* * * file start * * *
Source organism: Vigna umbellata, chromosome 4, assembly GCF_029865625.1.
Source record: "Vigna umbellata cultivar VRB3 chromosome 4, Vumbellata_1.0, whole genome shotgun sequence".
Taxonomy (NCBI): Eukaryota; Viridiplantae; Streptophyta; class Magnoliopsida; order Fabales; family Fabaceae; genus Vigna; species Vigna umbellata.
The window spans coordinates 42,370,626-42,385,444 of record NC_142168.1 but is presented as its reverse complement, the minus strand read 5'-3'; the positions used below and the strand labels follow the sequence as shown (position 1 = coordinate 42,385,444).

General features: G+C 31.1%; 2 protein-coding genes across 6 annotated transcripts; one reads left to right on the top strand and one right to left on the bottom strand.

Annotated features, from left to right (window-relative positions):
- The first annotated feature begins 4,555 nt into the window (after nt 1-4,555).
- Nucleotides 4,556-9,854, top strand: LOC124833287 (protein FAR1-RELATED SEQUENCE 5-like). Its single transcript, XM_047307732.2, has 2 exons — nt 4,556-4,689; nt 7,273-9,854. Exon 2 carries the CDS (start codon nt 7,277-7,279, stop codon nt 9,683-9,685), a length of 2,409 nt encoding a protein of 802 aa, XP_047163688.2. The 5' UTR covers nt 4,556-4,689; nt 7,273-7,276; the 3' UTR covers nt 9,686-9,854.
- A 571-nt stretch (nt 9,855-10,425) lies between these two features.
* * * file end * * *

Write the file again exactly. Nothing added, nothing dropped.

Source organism: Vigna umbellata, chromosome 4, assembly GCF_029865625.1.
Source record: "Vigna umbellata cultivar VRB3 chromosome 4, Vumbellata_1.0, whole genome shotgun sequence".
Taxonomy (NCBI): Eukaryota; Viridiplantae; Streptophyta; class Magnoliopsida; order Fabales; family Fabaceae; genus Vigna; species Vigna umbellata.
The window spans coordinates 42,370,626-42,385,444 of record NC_142168.1 but is presented as its reverse complement, the minus strand read 5'-3'; the positions used below and the strand labels follow the sequence as shown (position 1 = coordinate 42,385,444).

General features: G+C 31.1%; 2 protein-coding genes across 6 annotated transcripts; one reads left to right on the top strand and one right to left on the bottom strand.

Annotated features, from left to right (window-relative positions):
- The first annotated feature begins 4,555 nt into the window (after nt 1-4,555).
- Nucleotides 4,556-9,854, top strand: LOC124833287 (protein FAR1-RELATED SEQUENCE 5-like). Its single transcript, XM_047307732.2, has 2 exons — nt 4,556-4,689; nt 7,273-9,854. Exon 2 carries the CDS (start codon nt 7,277-7,279, stop codon nt 9,683-9,685), a length of 2,409 nt encoding a protein of 802 aa, XP_047163688.2. The 5' UTR covers nt 4,556-4,689; nt 7,273-7,276; the 3' UTR covers nt 9,686-9,854.
- A 571-nt stretch (nt 9,855-10,425) lies between these two features.